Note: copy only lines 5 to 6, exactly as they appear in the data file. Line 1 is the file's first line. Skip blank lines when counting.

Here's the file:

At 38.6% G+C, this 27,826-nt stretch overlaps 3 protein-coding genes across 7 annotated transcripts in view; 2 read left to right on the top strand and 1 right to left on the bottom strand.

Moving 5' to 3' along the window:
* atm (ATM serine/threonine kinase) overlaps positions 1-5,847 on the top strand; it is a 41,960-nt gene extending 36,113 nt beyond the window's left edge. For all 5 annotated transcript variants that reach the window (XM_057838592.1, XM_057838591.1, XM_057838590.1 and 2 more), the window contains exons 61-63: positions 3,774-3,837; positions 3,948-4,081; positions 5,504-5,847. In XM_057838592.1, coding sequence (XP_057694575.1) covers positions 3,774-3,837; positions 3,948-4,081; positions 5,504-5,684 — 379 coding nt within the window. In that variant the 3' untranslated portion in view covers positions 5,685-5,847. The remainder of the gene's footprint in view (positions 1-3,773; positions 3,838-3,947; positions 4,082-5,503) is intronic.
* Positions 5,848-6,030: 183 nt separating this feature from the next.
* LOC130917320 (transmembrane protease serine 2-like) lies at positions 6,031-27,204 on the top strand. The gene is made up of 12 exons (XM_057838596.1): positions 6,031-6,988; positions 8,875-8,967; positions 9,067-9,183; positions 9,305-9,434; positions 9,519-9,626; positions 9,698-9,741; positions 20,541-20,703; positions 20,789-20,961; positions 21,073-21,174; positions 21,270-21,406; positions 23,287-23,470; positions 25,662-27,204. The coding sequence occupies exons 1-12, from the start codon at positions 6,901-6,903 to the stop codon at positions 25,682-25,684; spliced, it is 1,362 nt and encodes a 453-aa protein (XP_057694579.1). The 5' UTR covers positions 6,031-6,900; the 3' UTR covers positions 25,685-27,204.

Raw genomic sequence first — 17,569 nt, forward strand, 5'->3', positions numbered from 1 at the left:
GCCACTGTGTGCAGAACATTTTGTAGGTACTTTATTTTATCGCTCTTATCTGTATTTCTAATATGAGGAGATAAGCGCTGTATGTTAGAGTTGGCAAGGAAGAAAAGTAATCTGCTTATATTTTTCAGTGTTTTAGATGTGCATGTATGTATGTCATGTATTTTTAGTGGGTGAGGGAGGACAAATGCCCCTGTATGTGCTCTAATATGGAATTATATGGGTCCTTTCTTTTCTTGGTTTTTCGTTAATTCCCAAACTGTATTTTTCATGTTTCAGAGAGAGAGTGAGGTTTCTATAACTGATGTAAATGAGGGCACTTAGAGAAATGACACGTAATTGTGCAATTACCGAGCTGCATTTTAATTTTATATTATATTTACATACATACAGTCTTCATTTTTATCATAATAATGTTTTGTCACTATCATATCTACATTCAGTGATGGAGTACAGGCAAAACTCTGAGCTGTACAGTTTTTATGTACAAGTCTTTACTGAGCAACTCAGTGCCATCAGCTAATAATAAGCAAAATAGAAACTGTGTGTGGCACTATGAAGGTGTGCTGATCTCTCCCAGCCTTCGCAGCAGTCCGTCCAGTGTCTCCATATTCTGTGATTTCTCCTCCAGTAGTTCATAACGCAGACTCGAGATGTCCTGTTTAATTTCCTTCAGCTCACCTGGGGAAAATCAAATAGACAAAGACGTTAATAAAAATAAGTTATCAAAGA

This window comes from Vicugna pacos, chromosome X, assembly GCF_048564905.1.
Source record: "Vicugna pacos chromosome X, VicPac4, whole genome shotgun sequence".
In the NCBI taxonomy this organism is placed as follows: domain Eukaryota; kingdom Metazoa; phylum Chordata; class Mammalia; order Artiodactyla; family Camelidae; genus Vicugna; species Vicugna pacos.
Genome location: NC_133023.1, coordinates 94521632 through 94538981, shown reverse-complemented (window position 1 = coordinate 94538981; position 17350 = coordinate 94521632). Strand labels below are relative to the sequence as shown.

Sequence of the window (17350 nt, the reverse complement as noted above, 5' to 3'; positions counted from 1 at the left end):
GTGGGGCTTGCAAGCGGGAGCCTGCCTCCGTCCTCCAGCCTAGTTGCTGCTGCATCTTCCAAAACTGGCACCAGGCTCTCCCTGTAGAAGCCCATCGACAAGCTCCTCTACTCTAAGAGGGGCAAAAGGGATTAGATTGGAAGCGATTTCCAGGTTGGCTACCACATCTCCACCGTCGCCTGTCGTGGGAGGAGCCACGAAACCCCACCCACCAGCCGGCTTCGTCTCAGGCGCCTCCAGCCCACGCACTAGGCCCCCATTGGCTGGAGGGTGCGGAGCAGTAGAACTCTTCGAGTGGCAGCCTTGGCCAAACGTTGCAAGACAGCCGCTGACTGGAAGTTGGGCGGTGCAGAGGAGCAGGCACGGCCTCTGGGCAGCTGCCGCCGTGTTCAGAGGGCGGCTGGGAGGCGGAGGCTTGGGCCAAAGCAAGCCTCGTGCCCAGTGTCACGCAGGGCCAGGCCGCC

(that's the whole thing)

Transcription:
* LOC130917320 (transmembrane protease serine 2-like) lies at positions 6,031-27,204 on the top strand. The gene is made up of 12 exons (XM_057838596.1): positions 6,031-6,988; positions 8,875-8,967; positions 9,067-9,183; positions 9,305-9,434; positions 9,519-9,626; positions 9,698-9,741; positions 20,541-20,703; positions 20,789-20,961; positions 21,073-21,174; positions 21,270-21,406; positions 23,287-23,470; positions 25,662-27,204. The coding sequence occupies exons 1-12, from the start codon at positions 6,901-6,903 to the stop codon at positions 25,682-25,684; spliced, it is 1,362 nt and encodes a 453-aa protein (XP_057694579.1). The 5' UTR covers positions 6,031-6,900; the 3' UTR covers positions 25,685-27,204.

Raw genomic sequence first — 17,569 nt, forward strand, 5'->3', positions numbered from 1 at the left: